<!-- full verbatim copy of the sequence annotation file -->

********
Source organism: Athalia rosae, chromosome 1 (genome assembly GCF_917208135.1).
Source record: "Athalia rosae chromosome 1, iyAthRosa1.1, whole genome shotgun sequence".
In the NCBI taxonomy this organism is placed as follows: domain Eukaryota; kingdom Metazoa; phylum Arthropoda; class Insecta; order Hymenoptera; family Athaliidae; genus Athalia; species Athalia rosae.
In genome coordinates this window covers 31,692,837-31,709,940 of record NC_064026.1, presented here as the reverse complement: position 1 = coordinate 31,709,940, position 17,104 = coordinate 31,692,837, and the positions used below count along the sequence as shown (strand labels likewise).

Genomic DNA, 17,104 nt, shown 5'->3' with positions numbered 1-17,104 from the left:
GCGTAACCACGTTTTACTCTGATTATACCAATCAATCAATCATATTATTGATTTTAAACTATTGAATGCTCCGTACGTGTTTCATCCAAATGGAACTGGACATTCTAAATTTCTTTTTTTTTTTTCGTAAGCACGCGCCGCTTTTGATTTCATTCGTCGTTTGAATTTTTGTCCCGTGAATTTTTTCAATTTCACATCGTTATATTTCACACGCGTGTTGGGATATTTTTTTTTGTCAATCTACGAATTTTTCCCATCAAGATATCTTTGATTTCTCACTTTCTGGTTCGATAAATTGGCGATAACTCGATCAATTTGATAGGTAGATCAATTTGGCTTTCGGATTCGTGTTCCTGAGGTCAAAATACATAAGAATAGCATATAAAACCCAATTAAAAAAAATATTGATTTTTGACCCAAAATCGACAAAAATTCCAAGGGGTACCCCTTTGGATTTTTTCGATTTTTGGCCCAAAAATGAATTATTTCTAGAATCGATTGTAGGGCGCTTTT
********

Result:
Source organism: Athalia rosae, chromosome 1 (genome assembly GCF_917208135.1).
Source record: "Athalia rosae chromosome 1, iyAthRosa1.1, whole genome shotgun sequence".
In the NCBI taxonomy this organism is placed as follows: domain Eukaryota; kingdom Metazoa; phylum Arthropoda; class Insecta; order Hymenoptera; family Athaliidae; genus Athalia; species Athalia rosae.
In genome coordinates this window covers 31,692,837-31,709,940 of record NC_064026.1, presented here as the reverse complement: position 1 = coordinate 31,709,940, position 17,104 = coordinate 31,692,837, and the positions used below count along the sequence as shown (strand labels likewise).

Genomic DNA, 17,104 nt, shown 5'->3' with positions numbered 1-17,104 from the left:
GCGTAACCACGTTTTACTCTGATTATACCAATCAATCAATCATATTATTGATTTTAAACTATTGAATGCTCCGTACGTGTTTCATCCAAATGGAACTGGACATTCTAAATTTCTTTTTTTTTTTTCGTAAGCACGCGCCGCTTTTGATTTCATTCGTCGTTTGAATTTTTGTCCCGTGAATTTTTTCAATTTCACATCGTTATATTTCACACGCGTGTTGGGATATTTTTTTTTGTCAATCTACGAATTTTTCCCATCAAGATATCTTTGATTTCTCACTTTCTGGTTCGATAAATTGGCGATAACTCGATCAATTTGATAGGTAGATCAATTTGGCTTTCGGATTCGTGTTCCTGAGGTCAAAATACATAAGAATAGCATATAAAACCCAATTAAAAAAAATATTGATTTTTGACCCAAAATCGACAAAAATTCCAAGGGGTACCCCTTTGGATTTTTTCGATTTTTGGCCCAAAAATGAATTATTTCTAGAATCGATTGTAGGGCGCTTTT